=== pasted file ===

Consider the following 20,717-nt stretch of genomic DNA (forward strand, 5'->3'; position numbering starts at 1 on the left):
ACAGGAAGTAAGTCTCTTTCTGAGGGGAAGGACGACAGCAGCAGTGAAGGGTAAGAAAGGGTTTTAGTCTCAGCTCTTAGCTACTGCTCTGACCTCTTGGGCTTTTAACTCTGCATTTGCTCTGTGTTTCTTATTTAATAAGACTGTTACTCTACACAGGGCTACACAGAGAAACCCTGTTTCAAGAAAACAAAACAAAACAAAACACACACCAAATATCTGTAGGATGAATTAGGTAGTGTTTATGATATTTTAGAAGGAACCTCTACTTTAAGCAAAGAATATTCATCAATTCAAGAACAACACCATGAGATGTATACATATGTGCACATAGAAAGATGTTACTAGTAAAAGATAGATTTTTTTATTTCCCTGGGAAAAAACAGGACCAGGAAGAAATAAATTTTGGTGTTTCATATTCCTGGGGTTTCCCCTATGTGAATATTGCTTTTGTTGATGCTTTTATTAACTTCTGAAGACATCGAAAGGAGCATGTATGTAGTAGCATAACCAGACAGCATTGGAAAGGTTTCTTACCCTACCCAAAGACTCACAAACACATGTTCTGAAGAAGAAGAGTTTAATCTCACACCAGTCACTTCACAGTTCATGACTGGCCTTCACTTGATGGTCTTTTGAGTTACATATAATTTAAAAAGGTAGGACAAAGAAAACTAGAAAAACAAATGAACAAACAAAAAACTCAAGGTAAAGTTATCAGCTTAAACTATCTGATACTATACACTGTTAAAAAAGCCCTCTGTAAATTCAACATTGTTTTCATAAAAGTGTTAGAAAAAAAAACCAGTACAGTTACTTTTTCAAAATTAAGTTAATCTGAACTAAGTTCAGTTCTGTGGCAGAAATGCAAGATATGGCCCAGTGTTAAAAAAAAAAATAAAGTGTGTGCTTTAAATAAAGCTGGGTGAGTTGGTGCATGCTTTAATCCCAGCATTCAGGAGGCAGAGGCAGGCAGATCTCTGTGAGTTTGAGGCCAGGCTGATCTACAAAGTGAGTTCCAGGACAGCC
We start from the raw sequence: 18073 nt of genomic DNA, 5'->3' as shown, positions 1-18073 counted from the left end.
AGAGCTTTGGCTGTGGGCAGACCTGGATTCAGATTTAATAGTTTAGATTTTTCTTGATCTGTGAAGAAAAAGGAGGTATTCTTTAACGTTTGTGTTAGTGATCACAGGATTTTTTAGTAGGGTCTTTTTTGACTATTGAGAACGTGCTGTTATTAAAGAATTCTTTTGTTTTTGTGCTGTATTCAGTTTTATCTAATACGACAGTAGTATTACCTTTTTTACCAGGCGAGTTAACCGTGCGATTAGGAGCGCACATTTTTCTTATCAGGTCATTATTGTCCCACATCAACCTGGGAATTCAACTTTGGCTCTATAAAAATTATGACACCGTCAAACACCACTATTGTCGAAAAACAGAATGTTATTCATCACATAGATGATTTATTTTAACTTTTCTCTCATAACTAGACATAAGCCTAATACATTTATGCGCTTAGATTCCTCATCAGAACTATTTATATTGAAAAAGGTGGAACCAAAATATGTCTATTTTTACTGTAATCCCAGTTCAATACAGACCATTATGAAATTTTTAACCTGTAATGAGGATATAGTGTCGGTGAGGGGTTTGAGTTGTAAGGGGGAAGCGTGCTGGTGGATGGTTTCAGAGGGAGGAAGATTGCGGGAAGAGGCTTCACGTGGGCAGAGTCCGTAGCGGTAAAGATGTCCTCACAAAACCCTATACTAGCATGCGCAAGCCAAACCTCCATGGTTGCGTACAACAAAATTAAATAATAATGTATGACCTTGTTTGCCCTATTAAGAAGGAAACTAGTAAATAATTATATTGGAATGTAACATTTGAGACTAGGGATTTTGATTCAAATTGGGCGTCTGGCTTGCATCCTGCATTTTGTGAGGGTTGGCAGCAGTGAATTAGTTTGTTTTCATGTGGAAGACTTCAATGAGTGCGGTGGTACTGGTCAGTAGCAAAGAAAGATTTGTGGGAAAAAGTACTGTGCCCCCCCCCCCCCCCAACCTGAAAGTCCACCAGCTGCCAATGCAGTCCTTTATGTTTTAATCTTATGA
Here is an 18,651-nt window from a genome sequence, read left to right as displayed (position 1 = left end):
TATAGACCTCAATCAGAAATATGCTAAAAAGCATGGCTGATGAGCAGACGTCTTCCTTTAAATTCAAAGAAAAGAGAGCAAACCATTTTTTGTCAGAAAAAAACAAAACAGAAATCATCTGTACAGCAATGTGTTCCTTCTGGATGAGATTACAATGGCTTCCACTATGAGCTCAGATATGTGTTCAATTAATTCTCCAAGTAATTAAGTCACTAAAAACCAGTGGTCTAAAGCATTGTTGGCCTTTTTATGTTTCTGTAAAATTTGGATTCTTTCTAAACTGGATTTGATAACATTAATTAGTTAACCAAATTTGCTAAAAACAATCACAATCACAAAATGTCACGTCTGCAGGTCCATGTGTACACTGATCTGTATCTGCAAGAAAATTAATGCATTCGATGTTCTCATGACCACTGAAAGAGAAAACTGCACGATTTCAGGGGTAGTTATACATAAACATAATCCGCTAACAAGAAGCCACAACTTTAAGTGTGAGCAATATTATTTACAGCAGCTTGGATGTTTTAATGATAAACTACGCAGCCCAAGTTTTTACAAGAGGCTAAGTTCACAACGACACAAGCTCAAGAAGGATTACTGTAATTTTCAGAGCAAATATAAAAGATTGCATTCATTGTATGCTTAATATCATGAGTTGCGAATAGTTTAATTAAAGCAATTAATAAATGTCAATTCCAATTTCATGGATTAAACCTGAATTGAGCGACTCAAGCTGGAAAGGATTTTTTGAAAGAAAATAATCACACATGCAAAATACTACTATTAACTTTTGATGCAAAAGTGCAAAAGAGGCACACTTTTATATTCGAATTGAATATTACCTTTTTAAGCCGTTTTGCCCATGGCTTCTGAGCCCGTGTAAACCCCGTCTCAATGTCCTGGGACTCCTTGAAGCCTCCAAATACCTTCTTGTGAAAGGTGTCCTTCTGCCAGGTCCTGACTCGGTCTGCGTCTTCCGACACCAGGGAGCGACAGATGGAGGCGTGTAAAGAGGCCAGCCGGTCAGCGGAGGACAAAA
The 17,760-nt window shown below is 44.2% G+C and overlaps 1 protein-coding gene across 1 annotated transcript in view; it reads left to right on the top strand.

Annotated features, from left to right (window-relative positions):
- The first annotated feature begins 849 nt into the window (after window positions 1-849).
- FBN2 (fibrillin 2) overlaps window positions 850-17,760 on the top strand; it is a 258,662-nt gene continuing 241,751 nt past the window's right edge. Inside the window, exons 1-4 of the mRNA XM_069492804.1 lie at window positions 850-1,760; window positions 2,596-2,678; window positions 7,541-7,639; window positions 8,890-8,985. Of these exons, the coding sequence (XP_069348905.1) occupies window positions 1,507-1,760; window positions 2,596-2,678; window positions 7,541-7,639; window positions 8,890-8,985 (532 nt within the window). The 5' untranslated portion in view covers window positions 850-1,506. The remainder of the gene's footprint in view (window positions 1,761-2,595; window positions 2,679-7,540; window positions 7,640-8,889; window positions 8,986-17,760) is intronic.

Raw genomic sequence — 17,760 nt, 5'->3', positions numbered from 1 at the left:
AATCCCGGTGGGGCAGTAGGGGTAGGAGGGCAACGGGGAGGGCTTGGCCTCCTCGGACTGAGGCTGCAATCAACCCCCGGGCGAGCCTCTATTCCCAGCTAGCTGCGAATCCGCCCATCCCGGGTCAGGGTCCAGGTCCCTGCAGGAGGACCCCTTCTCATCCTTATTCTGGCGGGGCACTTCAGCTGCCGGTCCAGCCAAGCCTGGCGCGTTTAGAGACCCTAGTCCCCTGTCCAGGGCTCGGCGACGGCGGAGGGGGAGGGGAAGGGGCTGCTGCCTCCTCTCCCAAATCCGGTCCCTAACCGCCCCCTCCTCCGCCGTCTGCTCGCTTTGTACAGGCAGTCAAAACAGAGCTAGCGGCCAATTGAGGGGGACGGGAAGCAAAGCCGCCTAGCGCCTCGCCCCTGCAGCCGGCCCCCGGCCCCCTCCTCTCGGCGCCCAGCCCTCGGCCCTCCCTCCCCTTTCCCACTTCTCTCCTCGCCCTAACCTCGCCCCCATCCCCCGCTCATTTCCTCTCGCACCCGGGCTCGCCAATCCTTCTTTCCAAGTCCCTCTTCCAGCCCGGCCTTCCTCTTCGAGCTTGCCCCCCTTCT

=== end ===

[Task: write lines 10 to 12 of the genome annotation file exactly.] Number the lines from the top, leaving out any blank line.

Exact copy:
- FBN2 (fibrillin 2) overlaps window positions 850-17,760 on the top strand; it is a 258,662-nt gene continuing 241,751 nt past the window's right edge. Inside the window, exons 1-4 of the mRNA XM_069492804.1 lie at window positions 850-1,760; window positions 2,596-2,678; window positions 7,541-7,639; window positions 8,890-8,985. Of these exons, the coding sequence (XP_069348905.1) occupies window positions 1,507-1,760; window positions 2,596-2,678; window positions 7,541-7,639; window positions 8,890-8,985 (532 nt within the window). The 5' untranslated portion in view covers window positions 850-1,506. The remainder of the gene's footprint in view (window positions 1,761-2,595; window positions 2,679-7,540; window positions 7,640-8,889; window positions 8,986-17,760) is intronic.

Raw genomic sequence — 17,760 nt, 5'->3', positions numbered from 1 at the left:
AATCCCGGTGGGGCAGTAGGGGTAGGAGGGCAACGGGGAGGGCTTGGCCTCCTCGGACTGAGGCTGCAATCAACCCCCGGGCGAGCCTCTATTCCCAGCTAGCTGCGAATCCGCCCATCCCGGGTCAGGGTCCAGGTCCCTGCAGGAGGACCCCTTCTCATCCTTATTCTGGCGGGGCACTTCAGCTGCCGGTCCAGCCAAGCCTGGCGCGTTTAGAGACCCTAGTCCCCTGTCCAGGGCTCGGCGACGGCGGAGGGGGAGGGGAAGGGGCTGCTGCCTCCTCTCCCAAATCCGGTCCCTAACCGCCCCCTCCTCCGCCGTCTGCTCGCTTTGTACAGGCAGTCAAAACAGAGCTAGCGGCCAATTGAGGGGGACGGGAAGCAAAGCCGCCTAGCGCCTCGCCCCTGCAGCCGGCCCCCGGCCCCCTCCTCTCGGCGCCCAGCCCTCGGCCCTCCCTCCCCTTTCCCACTTCTCTCCTCGCCCTAACCTCGCCCCCATCCCCCGCTCATTTCCTCTCGCACCCGGGCTCGCCAATCCTTCTTTCCAAGTCCCTCTTCCAGCCCGGCCTTCCTCTTCGAGCTTGCCCCCCTTCT